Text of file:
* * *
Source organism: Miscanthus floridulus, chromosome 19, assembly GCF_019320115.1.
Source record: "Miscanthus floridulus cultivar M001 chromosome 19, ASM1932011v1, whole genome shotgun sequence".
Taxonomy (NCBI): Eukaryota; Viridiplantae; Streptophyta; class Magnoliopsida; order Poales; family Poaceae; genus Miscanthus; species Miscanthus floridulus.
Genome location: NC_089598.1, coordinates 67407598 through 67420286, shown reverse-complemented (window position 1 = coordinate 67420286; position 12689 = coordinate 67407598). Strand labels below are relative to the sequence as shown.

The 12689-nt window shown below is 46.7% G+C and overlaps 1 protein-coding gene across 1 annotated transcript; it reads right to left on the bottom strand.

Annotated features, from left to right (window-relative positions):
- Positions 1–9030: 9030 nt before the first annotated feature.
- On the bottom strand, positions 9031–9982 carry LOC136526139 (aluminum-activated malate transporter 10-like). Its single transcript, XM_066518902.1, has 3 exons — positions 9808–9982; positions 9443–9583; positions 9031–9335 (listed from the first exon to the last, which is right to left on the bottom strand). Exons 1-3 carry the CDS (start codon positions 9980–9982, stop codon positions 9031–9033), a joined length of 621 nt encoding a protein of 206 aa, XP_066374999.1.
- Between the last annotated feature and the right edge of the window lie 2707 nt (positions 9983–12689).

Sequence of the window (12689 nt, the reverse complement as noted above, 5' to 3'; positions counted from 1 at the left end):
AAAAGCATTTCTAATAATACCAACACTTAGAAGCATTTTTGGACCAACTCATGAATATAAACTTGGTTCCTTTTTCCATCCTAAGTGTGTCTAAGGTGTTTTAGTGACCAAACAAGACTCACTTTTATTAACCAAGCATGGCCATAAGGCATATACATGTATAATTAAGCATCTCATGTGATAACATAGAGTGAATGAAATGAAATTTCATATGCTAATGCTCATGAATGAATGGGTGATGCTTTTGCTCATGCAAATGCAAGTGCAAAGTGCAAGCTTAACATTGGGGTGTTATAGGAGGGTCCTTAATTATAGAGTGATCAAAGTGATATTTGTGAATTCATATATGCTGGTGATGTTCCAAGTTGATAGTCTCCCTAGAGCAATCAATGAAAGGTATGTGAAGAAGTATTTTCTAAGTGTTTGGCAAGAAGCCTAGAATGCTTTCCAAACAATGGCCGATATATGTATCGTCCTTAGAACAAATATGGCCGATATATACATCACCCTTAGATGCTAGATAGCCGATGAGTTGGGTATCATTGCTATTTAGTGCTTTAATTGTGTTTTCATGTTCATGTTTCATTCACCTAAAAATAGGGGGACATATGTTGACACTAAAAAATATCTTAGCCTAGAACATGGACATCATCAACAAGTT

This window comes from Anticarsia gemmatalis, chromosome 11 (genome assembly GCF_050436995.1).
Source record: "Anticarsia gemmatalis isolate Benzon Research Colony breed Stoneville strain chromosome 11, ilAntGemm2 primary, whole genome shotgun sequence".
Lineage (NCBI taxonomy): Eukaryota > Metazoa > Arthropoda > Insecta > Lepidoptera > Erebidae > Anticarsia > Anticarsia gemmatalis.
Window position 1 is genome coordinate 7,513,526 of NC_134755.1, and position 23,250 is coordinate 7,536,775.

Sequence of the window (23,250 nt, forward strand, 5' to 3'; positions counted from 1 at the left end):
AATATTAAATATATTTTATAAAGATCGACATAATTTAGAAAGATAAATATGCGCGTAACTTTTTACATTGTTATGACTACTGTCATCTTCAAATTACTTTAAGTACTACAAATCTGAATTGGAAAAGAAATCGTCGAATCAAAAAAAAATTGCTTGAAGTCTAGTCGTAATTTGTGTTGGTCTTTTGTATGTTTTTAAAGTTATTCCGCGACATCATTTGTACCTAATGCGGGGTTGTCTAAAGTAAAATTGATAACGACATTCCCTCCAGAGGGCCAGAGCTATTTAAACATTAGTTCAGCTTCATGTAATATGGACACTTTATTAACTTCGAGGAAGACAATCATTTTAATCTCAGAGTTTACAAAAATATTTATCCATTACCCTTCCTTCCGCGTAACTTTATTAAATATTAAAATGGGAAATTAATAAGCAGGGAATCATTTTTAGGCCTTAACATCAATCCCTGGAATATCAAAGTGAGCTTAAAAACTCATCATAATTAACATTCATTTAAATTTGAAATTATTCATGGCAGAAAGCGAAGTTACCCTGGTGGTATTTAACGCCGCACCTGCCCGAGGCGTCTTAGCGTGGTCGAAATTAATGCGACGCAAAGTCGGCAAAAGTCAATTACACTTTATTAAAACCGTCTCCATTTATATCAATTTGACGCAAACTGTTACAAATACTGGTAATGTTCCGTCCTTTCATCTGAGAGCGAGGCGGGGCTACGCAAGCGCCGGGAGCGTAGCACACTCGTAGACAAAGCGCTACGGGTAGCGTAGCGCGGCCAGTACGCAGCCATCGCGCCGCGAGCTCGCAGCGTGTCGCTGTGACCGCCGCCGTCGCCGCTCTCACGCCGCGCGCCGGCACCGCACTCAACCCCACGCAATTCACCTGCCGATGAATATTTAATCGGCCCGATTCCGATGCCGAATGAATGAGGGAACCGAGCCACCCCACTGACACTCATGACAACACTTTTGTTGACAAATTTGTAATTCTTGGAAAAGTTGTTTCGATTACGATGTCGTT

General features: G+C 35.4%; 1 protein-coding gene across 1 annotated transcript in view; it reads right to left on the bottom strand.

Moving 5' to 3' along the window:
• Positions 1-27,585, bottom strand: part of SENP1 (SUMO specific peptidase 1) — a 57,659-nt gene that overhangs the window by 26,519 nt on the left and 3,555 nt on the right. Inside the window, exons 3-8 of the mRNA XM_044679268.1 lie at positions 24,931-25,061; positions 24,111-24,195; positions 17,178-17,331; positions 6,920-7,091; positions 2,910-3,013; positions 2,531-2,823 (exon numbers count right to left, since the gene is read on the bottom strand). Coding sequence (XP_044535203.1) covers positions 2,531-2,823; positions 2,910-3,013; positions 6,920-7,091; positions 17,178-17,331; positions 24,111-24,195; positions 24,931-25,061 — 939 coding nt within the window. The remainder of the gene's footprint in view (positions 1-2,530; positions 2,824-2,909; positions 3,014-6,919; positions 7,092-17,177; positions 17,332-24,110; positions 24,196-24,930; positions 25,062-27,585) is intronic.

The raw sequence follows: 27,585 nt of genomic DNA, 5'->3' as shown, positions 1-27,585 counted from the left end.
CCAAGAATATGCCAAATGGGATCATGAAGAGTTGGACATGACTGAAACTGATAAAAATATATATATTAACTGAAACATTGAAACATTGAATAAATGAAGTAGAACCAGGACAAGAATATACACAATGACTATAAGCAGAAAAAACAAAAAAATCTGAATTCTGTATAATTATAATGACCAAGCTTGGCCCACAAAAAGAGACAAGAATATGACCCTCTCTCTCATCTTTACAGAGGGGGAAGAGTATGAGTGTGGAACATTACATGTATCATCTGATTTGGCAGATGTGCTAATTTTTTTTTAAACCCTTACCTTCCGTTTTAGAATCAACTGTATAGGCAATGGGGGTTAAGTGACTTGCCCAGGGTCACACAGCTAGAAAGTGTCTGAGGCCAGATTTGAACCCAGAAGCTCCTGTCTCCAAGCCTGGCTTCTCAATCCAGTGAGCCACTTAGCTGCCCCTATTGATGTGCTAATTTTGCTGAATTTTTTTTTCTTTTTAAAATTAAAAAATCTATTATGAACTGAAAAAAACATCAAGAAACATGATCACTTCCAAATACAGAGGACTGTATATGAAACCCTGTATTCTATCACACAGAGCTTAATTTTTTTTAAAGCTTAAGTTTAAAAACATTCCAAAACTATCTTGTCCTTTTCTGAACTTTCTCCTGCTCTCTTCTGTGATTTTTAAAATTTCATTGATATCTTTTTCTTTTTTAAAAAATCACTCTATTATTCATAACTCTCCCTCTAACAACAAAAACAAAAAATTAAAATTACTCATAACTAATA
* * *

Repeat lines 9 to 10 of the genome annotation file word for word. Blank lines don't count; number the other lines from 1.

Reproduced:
- Between the last annotated feature and the right edge of the window lie 2707 nt (positions 9983–12689).

Sequence of the window (12689 nt, the reverse complement as noted above, 5' to 3'; positions counted from 1 at the left end):